Does using a wider foil on my project make it stronger?


Does using a wider foil on my project make it stronger?

Your project may be a little bit stronger with a wider foil since a wider solder line will tend to keep a seam from bending or flexing more than a narrower one. However, its not enough of a difference to be a major consideration in choosing a foil width for your project. The more likely reasons for choosing one foil width over another are:

as a design feature. You may want wider or narrower solder lines in certain areas of your project.

to account for thicker or thinner glass. Youll need to choose an appropriate width of foil to have your solder line remain a consistent width.

If you think strength or structure is a problem, some reinforcing other than just a wider foil is going to be necessary. For minor reinforcing, ask your supplier for a reinforcing strip. These thin metal ribbons come on spools and can be used as an unobtrusive structural reinforcement. They are placed between foiled glass pieces before soldering. Running a bead of solder over the reinforcing strip hides it completely.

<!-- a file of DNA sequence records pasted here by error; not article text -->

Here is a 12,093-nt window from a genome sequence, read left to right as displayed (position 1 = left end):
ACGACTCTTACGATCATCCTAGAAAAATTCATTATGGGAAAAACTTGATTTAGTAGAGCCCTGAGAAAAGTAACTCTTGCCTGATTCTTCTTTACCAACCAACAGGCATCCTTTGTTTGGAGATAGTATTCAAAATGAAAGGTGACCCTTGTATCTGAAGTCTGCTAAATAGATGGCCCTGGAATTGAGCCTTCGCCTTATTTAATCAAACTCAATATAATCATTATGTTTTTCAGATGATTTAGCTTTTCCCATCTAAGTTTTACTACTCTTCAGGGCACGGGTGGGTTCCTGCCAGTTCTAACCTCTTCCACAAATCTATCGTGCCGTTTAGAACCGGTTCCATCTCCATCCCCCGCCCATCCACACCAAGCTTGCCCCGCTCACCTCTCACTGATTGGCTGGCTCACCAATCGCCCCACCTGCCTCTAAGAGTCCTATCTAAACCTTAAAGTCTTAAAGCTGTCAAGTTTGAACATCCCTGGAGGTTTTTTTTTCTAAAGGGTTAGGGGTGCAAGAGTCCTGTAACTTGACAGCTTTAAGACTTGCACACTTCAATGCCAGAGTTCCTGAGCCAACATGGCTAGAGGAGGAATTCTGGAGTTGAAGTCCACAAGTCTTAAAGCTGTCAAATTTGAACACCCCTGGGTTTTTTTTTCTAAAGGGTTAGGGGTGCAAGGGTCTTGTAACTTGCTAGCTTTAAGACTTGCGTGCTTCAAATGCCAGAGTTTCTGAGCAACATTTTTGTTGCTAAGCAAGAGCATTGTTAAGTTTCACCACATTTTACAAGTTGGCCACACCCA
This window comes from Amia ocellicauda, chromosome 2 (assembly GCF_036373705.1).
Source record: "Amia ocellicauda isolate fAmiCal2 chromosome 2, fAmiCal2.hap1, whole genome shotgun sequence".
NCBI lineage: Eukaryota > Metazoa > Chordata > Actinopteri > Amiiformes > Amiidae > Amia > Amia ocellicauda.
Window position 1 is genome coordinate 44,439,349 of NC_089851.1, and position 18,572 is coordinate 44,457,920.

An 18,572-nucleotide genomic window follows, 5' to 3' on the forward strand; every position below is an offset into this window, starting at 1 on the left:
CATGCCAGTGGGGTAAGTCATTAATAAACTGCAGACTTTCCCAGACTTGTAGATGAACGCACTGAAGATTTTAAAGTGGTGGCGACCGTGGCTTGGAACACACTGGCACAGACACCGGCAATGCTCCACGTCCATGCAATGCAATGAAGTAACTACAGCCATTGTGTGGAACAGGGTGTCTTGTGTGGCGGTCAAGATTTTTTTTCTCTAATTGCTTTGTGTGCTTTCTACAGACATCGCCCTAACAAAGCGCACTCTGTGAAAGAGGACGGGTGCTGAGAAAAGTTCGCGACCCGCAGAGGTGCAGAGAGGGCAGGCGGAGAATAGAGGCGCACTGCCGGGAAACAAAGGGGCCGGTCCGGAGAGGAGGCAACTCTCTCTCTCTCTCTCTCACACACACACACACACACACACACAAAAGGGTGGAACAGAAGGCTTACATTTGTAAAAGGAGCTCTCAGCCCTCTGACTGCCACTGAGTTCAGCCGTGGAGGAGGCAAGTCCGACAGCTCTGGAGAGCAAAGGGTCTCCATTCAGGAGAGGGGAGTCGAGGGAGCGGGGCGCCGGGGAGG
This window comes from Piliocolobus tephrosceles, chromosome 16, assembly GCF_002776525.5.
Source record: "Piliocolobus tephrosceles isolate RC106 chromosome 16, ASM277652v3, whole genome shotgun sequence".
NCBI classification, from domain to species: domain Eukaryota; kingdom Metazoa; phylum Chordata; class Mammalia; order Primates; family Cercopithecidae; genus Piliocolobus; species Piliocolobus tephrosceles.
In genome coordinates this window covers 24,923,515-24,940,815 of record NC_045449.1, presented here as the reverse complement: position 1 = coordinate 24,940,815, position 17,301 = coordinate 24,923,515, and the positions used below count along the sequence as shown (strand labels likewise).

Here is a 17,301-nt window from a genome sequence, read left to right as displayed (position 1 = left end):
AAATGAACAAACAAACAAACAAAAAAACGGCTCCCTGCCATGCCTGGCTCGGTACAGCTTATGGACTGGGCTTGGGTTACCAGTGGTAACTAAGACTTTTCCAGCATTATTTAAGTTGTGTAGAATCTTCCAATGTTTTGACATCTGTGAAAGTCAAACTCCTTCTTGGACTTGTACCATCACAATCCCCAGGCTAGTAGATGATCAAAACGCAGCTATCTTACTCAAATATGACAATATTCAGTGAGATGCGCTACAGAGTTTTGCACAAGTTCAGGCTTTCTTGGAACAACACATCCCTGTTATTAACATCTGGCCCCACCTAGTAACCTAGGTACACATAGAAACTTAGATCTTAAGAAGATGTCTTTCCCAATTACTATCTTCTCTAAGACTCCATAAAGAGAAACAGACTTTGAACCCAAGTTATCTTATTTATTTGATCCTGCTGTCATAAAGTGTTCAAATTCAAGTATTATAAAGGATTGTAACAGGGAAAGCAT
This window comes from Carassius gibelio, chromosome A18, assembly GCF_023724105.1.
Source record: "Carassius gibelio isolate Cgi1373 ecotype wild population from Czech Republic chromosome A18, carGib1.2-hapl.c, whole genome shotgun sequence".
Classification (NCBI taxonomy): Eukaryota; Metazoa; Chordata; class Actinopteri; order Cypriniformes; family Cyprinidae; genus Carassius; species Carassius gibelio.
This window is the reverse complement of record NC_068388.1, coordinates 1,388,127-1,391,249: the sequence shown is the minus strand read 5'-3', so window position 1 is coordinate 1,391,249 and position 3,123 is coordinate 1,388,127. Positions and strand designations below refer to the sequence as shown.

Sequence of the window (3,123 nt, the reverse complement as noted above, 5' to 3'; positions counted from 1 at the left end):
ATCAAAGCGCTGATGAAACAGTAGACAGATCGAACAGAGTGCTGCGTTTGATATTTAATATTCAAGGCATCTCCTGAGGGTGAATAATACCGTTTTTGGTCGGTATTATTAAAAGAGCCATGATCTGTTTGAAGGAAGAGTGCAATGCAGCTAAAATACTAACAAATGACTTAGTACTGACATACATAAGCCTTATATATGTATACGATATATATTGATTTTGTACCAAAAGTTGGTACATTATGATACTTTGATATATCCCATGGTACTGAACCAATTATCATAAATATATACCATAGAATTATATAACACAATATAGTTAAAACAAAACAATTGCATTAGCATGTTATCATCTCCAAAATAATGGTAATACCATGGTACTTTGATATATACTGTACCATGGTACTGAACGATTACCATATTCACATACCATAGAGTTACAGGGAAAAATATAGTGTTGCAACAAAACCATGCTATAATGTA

Reprinted with permission from Stained Glass News. All rights reserved.
Image pictured from 300 Stained Glass Cabinet Door designs.

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David S.  •  April 08, 2011
Hello, I use the "Internal steel reinforcement" in every project. I have been doing stained glass for over 30 yrs & by far this is #1. It will straighten your project.
Stained Glass News

Stained Glass News

Stained Glass News is a full-color newspaper which has been dedicated to informing, entertaining and inspiring stained glass hobbyists for over 22 years. Each issue features: • information on new books, tools and glass • quick tips & hints and Q&A's • columns on stained glass, mosaics, and hot glass by industry experts • photos of our readers' projects in the Readers' Gallery • glassworking hints from our readers on The Readers' Page • a photo and information about a glass workshop belonging to one of our readers on The Readers' Page • other information that makes working with glass easier, more fun and more rewarding SGN is published five times a year (on the first of January, March, May, September and November). The current issue is SGN #90 (May, 2010).